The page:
Cowboys and Indians, May/June 2014
by Amy Pallas
Howard Post, Between Barns, Oil on Canvas, 36" x 44"
Howard post grew up on a ranch near tucson,Arizona,where his family raised rodeo stock. Surrounded by such talent, it is no surprise that Post became an accomplished rodeo cowboy (he was the 1965 Arizona High School All-Around Rodeo Champion, a member of the University of Arizona rodeo team, and a competitor with the PRCA), but despite this success, Post discovered his destiny lay elsewhere. “It happened in third grade,”the award-winning artist says. “Originally, I wanted to be a cowboy like my dad, but then my teacher entered one of my drawings into a contest held by the local newspaper. I won— got my picture in the paper and everything. At that moment I knew I needed to be an artist, but I still wanted to be a cowboy.”
Unlike many artists who move to the big city in the hope of being discovered, Post never strayed far from his hometown. He received both a B.RA. and M.RA. from The University of Arizona (where he went on to teach for two years), and he continues to live in the Grand Canyon State painting the ranch life he loves and admires. In his art, Post focuses on the “quiet moments”of Western life. Instead of roping steers or riding bucking broncos, Post’s cowboys sit on fences gazing at lazy cattle bathing in the noonday sun. But Post is still drawn to the excitement of the rodeo and has always found rich subject matter there. Early in his career, he would climb the catwalks above the chutes to get a better view. “I liked the abstract quality of the scene from above, and so I started painting it.”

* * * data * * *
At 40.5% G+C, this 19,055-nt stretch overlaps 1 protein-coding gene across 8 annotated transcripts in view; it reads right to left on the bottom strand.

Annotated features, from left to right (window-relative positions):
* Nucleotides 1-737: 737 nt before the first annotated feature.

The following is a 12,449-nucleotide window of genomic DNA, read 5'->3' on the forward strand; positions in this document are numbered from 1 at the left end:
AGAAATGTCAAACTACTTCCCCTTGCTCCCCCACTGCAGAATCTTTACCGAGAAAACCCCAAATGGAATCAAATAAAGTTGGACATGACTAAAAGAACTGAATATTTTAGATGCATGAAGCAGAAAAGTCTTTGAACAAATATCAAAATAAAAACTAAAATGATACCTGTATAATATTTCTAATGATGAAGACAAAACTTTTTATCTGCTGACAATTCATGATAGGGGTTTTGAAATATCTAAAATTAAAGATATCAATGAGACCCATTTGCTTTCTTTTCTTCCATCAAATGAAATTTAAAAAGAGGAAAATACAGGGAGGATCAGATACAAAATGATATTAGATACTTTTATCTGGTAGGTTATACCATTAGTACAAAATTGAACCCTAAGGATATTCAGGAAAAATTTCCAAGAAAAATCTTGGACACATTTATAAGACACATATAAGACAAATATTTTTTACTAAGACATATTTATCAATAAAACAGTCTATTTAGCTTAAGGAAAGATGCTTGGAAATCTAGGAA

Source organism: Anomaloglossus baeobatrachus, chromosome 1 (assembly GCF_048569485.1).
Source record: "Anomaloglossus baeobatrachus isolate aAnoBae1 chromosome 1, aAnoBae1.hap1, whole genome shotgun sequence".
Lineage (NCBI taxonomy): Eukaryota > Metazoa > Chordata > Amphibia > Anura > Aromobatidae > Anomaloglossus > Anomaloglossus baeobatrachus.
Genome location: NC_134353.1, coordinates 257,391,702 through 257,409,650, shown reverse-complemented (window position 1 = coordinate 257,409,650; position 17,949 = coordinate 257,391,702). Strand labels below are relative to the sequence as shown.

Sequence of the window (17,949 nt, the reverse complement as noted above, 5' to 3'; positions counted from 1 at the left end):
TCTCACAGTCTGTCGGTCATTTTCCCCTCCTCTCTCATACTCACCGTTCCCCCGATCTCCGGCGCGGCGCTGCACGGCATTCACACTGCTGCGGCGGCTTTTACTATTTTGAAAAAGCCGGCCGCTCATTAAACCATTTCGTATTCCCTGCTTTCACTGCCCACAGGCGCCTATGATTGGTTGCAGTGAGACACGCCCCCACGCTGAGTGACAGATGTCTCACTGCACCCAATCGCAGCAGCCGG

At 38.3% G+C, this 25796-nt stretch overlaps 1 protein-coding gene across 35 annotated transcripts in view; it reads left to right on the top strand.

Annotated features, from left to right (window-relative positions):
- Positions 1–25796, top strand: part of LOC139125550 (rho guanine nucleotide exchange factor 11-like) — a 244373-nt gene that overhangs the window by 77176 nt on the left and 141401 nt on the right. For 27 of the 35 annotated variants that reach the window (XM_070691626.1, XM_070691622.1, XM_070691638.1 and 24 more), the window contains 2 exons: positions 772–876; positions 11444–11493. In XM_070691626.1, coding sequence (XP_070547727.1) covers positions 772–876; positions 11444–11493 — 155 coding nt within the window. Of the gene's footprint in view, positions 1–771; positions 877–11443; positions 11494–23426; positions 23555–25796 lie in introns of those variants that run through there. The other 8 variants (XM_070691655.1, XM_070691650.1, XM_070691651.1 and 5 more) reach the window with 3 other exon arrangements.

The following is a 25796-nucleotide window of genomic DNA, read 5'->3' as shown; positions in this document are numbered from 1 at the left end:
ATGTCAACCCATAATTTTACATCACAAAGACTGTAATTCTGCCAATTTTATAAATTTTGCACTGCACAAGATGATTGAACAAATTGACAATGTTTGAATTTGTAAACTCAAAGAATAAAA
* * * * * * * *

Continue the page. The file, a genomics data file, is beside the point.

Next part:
Howard Post, Sitting Bulls, Oil on Canvas, 40" x 30"
Howard Post, Distant Storm, Oil on Canvas, 40" x 30"
These unique aerial compositions awed art collectors and launched Post’s career. Today, his award-winning work is sought after for its contemporary impressionism full o f color and shadow, evoking the strong shapes of cattle and cowboys, and the natural and built environments they inhabit. Post never tires of the West and the compelling visuals it constantly provides him. “Five miles from me are these big old lumber corrals. I’ve been painting them for 15 years,”the artist confesses, “and I still find something fresh and exciting about them every time.”